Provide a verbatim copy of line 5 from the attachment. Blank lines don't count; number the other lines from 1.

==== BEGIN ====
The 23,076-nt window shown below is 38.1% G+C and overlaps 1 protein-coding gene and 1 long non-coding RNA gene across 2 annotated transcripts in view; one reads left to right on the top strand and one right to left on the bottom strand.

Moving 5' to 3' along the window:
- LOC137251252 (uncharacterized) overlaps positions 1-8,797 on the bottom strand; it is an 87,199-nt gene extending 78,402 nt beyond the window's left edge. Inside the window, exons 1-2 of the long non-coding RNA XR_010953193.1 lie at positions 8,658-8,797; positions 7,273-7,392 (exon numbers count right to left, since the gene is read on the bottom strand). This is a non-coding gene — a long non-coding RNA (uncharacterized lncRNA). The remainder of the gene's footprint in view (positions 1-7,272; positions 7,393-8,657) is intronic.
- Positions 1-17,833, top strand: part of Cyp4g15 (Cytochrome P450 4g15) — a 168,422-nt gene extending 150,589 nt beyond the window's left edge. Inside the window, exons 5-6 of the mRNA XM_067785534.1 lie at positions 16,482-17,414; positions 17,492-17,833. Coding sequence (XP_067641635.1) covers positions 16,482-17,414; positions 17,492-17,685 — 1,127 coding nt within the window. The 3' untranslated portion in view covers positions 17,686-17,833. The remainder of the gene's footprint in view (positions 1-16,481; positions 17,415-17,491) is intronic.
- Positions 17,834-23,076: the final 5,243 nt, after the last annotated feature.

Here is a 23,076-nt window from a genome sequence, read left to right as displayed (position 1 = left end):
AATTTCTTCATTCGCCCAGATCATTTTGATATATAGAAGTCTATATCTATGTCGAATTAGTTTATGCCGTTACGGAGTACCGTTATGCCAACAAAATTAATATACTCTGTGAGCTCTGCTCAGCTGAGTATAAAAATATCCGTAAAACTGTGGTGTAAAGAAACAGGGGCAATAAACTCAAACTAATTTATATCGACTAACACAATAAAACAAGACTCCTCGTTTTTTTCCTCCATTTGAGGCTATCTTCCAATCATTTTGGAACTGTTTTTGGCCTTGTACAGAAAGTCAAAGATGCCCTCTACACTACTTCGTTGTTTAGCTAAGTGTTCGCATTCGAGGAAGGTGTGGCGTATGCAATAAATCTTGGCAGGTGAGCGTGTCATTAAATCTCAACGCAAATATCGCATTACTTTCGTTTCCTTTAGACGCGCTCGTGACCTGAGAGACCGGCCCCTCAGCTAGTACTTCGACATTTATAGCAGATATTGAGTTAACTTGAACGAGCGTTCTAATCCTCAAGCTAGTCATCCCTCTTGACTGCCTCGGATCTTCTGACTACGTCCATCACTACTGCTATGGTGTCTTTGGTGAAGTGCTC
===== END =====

- Positions 17,834-23,076: the final 5,243 nt, after the last annotated feature.